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Real estate record and builders' guide: v. 24, no. 700 [i.e. 610]: November 22, 1879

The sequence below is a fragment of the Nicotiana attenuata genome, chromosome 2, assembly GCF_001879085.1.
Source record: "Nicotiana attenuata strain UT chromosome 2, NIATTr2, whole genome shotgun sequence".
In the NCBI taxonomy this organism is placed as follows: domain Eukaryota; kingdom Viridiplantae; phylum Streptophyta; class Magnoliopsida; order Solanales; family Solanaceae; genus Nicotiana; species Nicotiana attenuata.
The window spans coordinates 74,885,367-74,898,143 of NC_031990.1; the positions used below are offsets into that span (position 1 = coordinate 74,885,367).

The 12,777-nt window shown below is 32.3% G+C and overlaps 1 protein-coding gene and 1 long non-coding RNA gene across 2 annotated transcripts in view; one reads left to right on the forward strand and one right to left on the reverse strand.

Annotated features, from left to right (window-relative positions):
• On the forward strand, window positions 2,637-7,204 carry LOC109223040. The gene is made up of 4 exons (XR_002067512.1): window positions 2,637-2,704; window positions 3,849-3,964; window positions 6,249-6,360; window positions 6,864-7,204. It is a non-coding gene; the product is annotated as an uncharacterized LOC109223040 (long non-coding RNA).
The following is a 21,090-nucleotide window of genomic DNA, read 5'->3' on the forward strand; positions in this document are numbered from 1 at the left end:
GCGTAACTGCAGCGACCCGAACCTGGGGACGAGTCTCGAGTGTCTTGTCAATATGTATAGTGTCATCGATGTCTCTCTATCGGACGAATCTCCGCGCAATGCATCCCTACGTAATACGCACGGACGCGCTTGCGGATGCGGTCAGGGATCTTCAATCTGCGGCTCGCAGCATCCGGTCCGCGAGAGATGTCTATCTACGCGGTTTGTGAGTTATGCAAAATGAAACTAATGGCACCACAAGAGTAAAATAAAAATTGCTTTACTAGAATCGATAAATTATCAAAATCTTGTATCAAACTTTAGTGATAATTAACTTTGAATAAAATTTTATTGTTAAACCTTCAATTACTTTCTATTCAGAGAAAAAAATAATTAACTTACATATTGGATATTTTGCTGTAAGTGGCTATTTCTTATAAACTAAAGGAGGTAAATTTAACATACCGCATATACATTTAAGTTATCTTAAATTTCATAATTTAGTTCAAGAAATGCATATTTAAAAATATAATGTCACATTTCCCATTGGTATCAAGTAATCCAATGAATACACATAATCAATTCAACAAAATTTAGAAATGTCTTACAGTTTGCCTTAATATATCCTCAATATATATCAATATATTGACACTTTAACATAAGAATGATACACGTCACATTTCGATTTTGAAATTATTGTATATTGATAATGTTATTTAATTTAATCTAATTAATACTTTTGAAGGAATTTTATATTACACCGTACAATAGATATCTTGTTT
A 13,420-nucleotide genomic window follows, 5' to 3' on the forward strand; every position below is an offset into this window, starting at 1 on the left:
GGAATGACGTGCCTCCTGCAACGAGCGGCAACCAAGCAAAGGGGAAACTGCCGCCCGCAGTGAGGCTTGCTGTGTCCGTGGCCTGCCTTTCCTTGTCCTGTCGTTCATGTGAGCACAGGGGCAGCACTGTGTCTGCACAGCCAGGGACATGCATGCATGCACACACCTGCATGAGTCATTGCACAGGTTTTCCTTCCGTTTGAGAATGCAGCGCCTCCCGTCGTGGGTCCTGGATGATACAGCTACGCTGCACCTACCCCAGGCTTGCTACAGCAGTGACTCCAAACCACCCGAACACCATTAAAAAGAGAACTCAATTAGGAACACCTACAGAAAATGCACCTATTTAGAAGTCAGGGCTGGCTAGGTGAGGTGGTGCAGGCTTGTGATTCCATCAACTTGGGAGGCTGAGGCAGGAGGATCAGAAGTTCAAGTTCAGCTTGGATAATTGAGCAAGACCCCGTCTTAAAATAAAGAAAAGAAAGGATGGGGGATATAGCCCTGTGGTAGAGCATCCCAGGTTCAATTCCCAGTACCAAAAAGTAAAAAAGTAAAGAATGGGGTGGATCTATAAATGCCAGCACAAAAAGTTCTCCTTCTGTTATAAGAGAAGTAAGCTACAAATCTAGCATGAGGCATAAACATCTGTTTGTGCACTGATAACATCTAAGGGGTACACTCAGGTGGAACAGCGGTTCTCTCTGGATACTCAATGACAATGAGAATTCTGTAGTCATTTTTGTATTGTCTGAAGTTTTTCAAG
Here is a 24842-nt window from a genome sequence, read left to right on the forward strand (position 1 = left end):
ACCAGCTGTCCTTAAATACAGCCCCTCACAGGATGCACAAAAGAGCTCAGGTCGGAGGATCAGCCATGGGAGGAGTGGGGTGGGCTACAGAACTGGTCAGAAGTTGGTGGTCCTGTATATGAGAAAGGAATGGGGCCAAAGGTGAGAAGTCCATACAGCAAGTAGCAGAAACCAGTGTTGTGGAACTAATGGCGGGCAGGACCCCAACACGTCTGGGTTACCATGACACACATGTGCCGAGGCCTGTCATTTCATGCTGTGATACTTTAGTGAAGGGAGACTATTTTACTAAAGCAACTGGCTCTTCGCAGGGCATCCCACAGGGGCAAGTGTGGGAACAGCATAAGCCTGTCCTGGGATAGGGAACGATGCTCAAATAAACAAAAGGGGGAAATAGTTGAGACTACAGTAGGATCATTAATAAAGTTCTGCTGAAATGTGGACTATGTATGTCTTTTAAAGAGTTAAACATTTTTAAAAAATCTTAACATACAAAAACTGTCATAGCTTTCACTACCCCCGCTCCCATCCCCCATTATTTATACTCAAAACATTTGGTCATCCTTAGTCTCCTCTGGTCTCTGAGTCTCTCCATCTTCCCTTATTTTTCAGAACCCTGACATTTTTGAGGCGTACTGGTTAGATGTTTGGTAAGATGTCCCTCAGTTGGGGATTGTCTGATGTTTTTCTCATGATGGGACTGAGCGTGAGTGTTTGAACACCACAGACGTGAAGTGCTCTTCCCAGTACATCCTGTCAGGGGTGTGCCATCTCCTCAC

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Real Estate Record AND BUILDERS' GUIDE. Vol. XXIV. NEW YOEK, SATUKDAY, NOVEMBER 22, 1879. No. 700. Published TVeekly by E^t Seal Estate Secorb g^ssarmlxoit. TERMS. ONE YEAR, in advance....SIO.OO. Communications should be addressed to C. \V. SWEET. Nos. 135 AND 137 Broadw.w THE METROPOLIS OF THE NATION. It is to be hoped that at the ajiproaching session of Congress something will be done to restore to New York the commerce of which she was so un¬ justly deprived during the war of the Rebellion. In the era of sailing ships the United States had more than her share of the carrying trade of the world. This she lost partly through the civil war, but mainly because of the substitution of iron for wood in tho construction of ocean steamers. AA'e have not been able to compete with Great Britain in the building of new iron steamships. Coal and iron were nearer tide water on the Clyde than in Pennsylvania, and labor was and is cheaper. Then the utilization of the tele¬ graph all over the world has rendered unneces¬ sary fully one-quarter ofthe fleet formerly used. That is to say, the telegraph enabled the owners of vessels to order cargos aud time shipinents in such a way as to keep their fleets in all parts of the world constantly employed. But now the in¬ creasing commerce of the world is demanding new steamships, and the Congress of the United States should see to it that New York city and other At? antic ports have their share of the com¬ merce of the world. This can only be done by the same kind of encouragement to long distance steamship lines as has been extended by tho governments of France, England and Germany to the foreign commerce of their respective countries. In other words, the mail service must be utilized to encourage American lines ruuning to all important sea ports throughout the world. It is intolerable that all the profits from our im¬ mense exports and imports should be reaped by foreign shippei-s—by owners of vessels which bear the flags of other nations. New York is doing very well even \\itliout shipping of its own, but it is easy to see how vast the extension would be of our wealth and commercial connections if the government were to help foster the commerce of the country with other nations. This is a matter vitally affecting the real estate interests of this city. AVe have lost a great part of our jobbing trade, ship building is no longer a business for this port, but we have gained in other respects, especially as a financial centre. But what is particulary needed is some fostering of the foreign commerce o£ the country, which would at once make itself felt in the demand for improved facilities in New York harbor and in the increase of population on the shores of the East aud Hudson Rivers. Audmovements should also bo commenced for the union of New York with Brooklyn. We are substantially one city, with a common interest and destin3'-. This addi¬ tion to our territory would give dignity to the municipal positions now held in such light esteem. To be a Mayor or Alderman of the Metropolis would be to achieve honors higher than the Governor or legislators at Albany. AVe could then hope that so much attention would be given to our local politics as to insure us against the almost criminal waste and misgovernment to which we have been subjected in the past. Let our citizens then urge the consolidation of New York and Brooklyn upon the legislators at Albany during the coming winter, and at the same time let us have petitions^without number sent to A\''ashiiigton to induce our national legis¬ lators to foster the shipping interest and the foreign commerce to the Atlantic ports. All this is in the interest not only of real estate but of the growth and grandeur of the metropolis. GREAT ENTERPRISES. The "booms" which are taking place in the stock market and iu general business threaten to have an outcome which is characteristically American. AVe have a " big " country which is traversed by mighty rivers and endless chains of lofty mountains; we have had a gigantic civil war, and everything done on this continent by the American people bears the impress of largeness of magnitude ; we have had a very severe panic and now we are in the middle of a prosperous era of business. Gigantic schemes .involving great suras of money are even now incubating. It is said the Comstock lode is to be bought up aud put upon the market as one vast property ; the Mississippi is to be leveed from New Orleans to the Ohio ; our railway system is becoming unified under the management of a few great railway speculatoi-s ; tho Nicaraugua ship canal is to be constructed, the company doing the work having General Grant for its President; the present enor¬ mous stock speculation is to be followed by im¬ mense speculative activity in all business, and finally the "boom" will reach real estate, putting the price of realty at figures never known before in our history. There is a mining speculation already very well under way, which will be more widespread and create more excitement than did •the petroleum mania of 1865. There will be heavy losses, but the final result will be the great de¬ velopment of our mining industries, not only of gold and silver but coal, iron, copper, lead and all the other minerals known to industrial art. It will be well to keep in mind the fact that we ai-e about to engage as a nation in gigantic enter¬ prises involving vast sums of money, and hence it follows that we must not expect to see an easy money market for several years to come. This feverish impetuosity and desire for doing things on a large scale is characteristic of the American, and we are about to see in the business of the world a development unparalleled in the history of mankind. America to-day is but a puny nation to what it will bo in one short decade. AA''ithin twenty years we are convinced that lioth Canada and Mexico will be incorporated into the Union, New York will be the great money centre of the world, and America the scene of as much industrial activity as is at jiresent witnessed in Europe. Those of a speculative turn of mind would do well to get into the big and good things •?vhi<;h ars about to be put upon tbe market. TRAPS FOR THE UNAA'^ARY. Persons who think of purchasing unimproved Jiroperty on the north and west side of the Cen¬ tral Park, would do well to find out what assess¬ ments are coming due. It is not enough that the record at the time of sale is clear; there are ijuite a number of suspended charges \vhich may come upon newly sold property at any time. The as¬ sessments have been so heavy, and, we may add, so dishonest during the last ten years, that the authorities have taken the liberty of not confirm¬ ing them until the market price of real estate would begin to rise. Purchasers of Boulevard property should not rest satisfied with a clear tax receipt, but should find out whether the sewer assessment has yet been levied. These sewer as¬ sessments, by the way, were generally swindles of the worst kind—a thousand dollars a lot being charged in some instances for building an ordi¬ nary sewer in front of the property. The writer remembers conversing with a well- known ex-ofiicial, on this point. Since his re¬ tirement from office, the ex-oflicial has amused himself by purchasing real estate, and he has been very successful, so far, but he soon dis¬ covered the peril inve-stors ran of having to pay unconfirmed assessments. Said he " my famili¬ arity with city affairs gave me a decided ad¬ vantage over other purchasers, and I knew that in the Assessors' office information could be pro¬ cured respecting improvements, for which the cost had not yet been levied. For instance, a person buys a lot on the Boulevard. He sees that it is curbed, guttered and sewered, and that there are no charges against the property on the books, and he concludes that his purchase money is all he will have to pay. But I learned to my dismay, in several cases, that there were suspended as¬ sessments which were liable to be levied on seve- x-al of my purchases. I bought some river front property on Thirteenth avenue, and paid what I considered a fair price. The proj)erty was sold by the Corporation of the City of New York. Nothing was said of assessments, but I learned subsequently, that some six thousand dollars was due the city, but had not yet been levied. I im¬ mediately went to my lawyer to see if I could not get the contract broken, and I should certain¬ ly have sold as soon as jiossible, only we found that in a sale of a similar kind by the Corpora¬ tion of the City of Rochester, the Court held that the city was liable for the improvements, as it failed to state on the day of the sale, that there were any liens against the property." "It fol¬ lows," continued the ex-official, "that under this decision, the City of New York is prohibited from demanding the suspended assessments upon the Thirteenth avenue property." Undoubtedly the city will be saddled with a great many of these assessments due to inform¬ ality, and really the city should pay for the value of all improvements which are not made known to the public at time of sale. It is too bad that investors should be caught by what looks like a trick on the part of the ci.ty government. The authorities do not like to confirm the assessments for they know that in nine out of ten the bill for the work done has been excessive or fraudulent. The Board of Public AVorks, pre- fiou* to thd 'present; tnanageroent, Has boeo